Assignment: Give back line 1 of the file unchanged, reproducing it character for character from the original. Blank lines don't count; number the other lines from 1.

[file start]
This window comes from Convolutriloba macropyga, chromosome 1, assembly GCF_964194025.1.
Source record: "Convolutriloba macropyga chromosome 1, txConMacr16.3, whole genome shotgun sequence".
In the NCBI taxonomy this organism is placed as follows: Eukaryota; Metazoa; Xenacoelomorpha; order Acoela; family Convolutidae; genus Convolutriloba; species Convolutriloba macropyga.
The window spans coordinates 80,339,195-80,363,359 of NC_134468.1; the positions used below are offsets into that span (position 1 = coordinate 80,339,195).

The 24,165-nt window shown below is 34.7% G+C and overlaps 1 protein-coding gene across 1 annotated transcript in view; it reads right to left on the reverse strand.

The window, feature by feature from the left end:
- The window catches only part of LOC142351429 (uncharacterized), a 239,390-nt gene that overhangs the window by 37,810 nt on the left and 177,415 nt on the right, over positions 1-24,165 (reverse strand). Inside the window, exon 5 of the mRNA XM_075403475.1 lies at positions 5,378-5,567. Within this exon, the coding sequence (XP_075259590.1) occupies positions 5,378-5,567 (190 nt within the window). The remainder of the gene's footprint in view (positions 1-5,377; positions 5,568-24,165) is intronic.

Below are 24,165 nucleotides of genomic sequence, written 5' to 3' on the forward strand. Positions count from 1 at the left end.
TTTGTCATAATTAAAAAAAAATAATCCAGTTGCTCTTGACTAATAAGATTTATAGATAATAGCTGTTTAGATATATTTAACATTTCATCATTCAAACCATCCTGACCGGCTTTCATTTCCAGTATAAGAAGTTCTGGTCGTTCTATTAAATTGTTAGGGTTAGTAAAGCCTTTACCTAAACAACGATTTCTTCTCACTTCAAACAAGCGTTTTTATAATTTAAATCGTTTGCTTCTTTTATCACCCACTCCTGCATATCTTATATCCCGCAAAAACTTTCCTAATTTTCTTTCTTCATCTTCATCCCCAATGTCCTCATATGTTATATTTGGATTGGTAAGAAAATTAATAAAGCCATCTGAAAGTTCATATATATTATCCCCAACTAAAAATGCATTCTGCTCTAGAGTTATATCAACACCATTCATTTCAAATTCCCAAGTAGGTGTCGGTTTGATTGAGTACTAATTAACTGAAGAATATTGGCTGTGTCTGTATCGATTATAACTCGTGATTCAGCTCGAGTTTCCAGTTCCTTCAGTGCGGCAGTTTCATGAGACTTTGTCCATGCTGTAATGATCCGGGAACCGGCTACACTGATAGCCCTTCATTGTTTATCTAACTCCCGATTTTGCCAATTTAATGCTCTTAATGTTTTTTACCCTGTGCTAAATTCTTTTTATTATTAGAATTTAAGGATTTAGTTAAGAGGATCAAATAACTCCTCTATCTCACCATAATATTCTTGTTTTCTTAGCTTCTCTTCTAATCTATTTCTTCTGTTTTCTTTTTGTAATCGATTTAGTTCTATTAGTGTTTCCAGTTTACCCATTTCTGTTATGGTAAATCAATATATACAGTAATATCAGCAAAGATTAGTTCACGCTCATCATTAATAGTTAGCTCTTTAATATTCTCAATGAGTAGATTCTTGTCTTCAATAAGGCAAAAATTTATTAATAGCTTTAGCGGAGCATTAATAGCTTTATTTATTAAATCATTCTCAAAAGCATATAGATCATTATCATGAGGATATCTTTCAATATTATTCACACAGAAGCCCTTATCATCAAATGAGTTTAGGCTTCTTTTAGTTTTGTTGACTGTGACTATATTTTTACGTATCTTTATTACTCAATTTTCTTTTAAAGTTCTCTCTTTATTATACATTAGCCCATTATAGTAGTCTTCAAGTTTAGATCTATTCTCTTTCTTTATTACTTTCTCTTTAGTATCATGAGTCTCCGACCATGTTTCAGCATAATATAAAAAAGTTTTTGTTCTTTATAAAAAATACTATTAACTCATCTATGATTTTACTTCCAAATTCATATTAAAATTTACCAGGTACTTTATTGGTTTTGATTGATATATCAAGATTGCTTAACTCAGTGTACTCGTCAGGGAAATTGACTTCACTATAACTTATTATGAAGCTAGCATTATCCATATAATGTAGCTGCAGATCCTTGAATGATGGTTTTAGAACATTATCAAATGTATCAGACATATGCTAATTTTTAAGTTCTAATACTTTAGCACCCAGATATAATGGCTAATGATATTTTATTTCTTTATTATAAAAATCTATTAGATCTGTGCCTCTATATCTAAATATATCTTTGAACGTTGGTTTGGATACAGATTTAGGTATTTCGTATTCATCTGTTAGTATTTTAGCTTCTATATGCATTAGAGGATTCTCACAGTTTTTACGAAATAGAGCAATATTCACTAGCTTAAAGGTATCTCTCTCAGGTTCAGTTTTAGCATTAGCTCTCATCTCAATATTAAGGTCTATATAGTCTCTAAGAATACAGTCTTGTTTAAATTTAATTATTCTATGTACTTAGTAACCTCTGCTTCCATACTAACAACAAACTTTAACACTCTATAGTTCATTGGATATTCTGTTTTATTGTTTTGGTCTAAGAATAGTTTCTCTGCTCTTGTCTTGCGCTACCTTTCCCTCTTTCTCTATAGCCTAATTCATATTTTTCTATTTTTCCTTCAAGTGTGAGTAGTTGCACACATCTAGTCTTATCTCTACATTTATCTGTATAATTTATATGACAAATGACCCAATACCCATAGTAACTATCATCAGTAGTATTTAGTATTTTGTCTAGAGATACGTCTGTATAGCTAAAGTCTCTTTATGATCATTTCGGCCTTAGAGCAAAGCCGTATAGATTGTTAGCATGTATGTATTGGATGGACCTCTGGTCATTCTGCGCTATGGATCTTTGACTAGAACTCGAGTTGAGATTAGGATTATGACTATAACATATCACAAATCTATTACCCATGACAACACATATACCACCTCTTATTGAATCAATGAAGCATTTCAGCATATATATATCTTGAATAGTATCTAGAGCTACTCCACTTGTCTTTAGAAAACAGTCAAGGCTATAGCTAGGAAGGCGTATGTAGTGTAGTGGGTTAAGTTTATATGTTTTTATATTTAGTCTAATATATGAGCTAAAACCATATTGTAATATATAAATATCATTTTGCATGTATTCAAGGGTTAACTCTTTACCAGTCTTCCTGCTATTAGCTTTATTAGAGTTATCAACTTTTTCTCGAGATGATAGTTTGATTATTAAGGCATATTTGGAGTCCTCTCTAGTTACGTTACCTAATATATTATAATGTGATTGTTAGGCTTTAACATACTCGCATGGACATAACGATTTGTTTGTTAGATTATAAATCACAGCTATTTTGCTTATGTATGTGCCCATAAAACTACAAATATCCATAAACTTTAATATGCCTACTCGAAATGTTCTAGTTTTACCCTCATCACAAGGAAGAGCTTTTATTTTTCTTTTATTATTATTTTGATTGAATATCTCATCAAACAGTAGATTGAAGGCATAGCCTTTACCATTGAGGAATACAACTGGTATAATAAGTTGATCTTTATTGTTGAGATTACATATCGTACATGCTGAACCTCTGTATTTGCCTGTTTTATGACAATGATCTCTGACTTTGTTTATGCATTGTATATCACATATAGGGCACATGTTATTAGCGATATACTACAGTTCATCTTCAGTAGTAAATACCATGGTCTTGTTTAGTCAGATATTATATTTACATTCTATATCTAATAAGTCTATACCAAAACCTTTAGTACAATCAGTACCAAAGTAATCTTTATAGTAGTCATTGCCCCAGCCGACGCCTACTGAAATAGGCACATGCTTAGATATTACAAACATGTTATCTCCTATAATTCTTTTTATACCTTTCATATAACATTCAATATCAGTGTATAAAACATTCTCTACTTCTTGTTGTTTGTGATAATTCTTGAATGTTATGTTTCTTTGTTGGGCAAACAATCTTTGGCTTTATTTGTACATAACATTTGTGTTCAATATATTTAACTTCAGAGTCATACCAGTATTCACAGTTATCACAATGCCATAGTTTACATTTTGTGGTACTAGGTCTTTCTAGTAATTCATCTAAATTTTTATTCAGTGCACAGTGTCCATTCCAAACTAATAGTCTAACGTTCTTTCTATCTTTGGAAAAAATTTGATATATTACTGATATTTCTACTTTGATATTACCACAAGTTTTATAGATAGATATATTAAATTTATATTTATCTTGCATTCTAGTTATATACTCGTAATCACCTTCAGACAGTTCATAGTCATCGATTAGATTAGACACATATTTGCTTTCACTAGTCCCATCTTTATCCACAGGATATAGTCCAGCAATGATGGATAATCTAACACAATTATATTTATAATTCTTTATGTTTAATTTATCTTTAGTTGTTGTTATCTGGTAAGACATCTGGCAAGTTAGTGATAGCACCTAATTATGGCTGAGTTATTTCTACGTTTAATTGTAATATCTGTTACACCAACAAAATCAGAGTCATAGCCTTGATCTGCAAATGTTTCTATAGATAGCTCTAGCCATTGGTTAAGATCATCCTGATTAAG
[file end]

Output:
This window comes from Convolutriloba macropyga, chromosome 1, assembly GCF_964194025.1.